Service providers are recruited to the training program through the Beginning Farmer Resource Network of Maine (BFRN) by direct invitation to all members
7 anti-racism and equity organized trainings were provided this year in May, June, July, September, and October (3-part) to Maine service providers through Beginning Farmer Resource Network of Maine (BFRN) as well as the newly formed Farm and Rancher Stress Assistance Network in the Northeast. From this direct invitation recruitment strategy, as well as encouraging these recipients to share the training registration information with co-workers and other agricultural organizations they collaborate within Maine, 190 people participated in the trainings.
Agricultural organizations accept invitations for their staff and boards to participate in facilitated DEI training through an open invitation via zoom presentation and follow up email to the 25 organizations of the BFRN.
MOFGA invited the Maine Farmer Resource Network to participate in this project through an announcement at our quarterly network meeting and follow up emails.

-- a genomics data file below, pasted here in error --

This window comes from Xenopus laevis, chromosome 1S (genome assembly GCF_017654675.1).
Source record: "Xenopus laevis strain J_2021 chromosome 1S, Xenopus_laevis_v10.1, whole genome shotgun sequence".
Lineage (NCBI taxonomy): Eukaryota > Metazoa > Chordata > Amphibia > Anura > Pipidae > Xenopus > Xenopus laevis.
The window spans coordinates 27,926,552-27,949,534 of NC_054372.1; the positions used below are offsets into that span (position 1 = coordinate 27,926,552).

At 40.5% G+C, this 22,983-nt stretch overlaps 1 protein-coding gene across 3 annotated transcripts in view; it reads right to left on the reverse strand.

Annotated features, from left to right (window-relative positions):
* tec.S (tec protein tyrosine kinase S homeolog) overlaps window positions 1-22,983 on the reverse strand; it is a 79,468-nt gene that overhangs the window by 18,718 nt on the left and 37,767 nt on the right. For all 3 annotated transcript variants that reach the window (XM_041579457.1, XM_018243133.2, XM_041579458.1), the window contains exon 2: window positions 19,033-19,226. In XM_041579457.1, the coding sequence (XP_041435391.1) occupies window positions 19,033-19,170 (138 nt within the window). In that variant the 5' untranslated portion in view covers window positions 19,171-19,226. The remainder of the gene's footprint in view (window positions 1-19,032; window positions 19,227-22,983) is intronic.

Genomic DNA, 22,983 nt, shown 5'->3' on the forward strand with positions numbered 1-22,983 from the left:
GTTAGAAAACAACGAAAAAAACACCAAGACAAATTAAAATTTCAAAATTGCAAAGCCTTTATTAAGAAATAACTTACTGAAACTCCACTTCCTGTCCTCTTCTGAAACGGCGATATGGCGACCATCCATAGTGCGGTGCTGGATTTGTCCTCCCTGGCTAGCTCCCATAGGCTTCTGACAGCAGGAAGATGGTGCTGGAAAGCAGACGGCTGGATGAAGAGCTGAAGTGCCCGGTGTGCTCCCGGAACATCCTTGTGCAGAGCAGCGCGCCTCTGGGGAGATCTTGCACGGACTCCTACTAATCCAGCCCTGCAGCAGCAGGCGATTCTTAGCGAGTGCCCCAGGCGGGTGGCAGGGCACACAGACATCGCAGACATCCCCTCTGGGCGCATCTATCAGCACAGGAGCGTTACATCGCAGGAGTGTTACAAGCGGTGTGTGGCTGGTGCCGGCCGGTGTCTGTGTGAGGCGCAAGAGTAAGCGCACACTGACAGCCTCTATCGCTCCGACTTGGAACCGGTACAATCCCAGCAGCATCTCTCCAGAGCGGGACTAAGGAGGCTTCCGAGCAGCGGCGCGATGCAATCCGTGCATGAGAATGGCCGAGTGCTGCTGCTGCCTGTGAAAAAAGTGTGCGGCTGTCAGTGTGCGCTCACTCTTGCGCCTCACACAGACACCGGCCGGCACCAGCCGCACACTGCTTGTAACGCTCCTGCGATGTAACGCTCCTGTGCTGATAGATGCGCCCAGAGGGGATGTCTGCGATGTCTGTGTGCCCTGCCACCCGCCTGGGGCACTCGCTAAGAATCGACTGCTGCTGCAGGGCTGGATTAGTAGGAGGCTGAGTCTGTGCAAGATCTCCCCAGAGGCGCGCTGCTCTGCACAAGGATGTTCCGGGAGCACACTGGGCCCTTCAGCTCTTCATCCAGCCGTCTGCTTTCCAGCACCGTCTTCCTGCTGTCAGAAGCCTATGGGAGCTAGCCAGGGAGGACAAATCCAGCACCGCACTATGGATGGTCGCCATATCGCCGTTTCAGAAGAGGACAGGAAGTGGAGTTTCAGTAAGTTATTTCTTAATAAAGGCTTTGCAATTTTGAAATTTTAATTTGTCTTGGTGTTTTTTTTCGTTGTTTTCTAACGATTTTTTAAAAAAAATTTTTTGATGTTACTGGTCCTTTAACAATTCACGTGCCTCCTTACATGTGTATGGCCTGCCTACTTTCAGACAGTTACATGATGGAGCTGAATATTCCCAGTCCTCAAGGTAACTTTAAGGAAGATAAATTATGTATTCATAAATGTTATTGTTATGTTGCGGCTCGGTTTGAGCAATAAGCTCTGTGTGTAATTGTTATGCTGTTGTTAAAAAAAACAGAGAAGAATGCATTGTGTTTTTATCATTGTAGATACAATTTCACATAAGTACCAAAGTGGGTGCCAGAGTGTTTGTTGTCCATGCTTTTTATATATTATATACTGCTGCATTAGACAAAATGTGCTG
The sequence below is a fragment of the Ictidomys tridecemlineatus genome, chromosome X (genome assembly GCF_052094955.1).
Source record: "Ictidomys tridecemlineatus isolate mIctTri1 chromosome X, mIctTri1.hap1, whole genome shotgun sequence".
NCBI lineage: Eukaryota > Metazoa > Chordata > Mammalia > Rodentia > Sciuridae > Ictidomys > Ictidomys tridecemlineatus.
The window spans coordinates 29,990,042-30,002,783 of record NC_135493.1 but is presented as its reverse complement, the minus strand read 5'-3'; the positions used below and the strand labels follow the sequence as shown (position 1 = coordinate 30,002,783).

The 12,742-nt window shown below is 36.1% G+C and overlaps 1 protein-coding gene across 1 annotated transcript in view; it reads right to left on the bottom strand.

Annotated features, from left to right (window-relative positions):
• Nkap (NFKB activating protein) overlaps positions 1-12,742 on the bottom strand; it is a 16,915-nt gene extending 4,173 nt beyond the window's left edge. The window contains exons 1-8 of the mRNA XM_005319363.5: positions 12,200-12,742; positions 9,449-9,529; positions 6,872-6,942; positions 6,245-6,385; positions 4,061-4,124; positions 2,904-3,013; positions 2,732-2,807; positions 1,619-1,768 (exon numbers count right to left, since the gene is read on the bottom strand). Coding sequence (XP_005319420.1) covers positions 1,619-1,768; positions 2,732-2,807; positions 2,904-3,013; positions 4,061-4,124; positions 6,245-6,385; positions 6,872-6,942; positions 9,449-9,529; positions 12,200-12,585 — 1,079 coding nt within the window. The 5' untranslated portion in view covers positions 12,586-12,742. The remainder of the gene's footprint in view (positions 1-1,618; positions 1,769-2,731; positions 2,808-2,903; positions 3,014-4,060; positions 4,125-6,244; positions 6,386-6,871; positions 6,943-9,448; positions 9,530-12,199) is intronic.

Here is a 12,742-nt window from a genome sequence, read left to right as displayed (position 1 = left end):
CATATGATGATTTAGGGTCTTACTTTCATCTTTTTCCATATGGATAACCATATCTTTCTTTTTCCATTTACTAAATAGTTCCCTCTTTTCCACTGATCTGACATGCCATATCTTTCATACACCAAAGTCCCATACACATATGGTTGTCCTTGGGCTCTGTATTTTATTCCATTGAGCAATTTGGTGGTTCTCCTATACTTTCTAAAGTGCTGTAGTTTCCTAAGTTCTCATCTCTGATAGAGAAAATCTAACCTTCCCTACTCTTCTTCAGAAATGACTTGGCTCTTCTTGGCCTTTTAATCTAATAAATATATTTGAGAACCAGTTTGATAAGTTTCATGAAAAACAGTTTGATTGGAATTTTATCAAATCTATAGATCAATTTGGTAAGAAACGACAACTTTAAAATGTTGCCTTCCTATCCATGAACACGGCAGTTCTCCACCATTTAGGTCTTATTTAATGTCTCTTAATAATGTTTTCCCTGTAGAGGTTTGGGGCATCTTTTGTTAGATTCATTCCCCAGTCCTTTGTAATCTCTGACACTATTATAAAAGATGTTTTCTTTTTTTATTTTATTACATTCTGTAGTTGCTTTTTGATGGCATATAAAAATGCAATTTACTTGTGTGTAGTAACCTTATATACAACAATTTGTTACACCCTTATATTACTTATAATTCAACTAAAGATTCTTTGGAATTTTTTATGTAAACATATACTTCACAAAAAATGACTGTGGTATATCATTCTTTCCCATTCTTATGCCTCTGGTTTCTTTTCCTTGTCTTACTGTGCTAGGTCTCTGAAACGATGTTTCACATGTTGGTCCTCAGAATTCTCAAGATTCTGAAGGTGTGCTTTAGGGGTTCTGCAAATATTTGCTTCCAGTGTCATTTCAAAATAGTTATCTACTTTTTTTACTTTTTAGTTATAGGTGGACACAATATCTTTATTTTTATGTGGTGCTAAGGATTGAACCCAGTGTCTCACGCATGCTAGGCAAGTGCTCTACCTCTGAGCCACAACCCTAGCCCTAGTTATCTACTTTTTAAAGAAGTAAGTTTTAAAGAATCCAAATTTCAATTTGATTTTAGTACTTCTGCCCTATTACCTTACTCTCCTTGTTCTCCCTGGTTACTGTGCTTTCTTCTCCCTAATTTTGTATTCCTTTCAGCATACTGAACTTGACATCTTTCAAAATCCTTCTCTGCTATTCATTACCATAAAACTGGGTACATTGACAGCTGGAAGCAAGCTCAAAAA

Seven organizations accepted the invitation to participate in facilitated DEI training with an equity consultant. Matches between organizations and equity consultants have been made and formalized with contracts. The 5 nonprofit organizations have begun engagement with their consultants. It took longer to find a good fit for the Department of Agriculture, Conservation and Forestry and the University of Maine Cooperative Extension because of the size of those institutions. The number of people impacted by these relationships is 185, which includes the majority of staff and board at each non profit organization (5) and a steering committee at the larger agricultural institutions (2).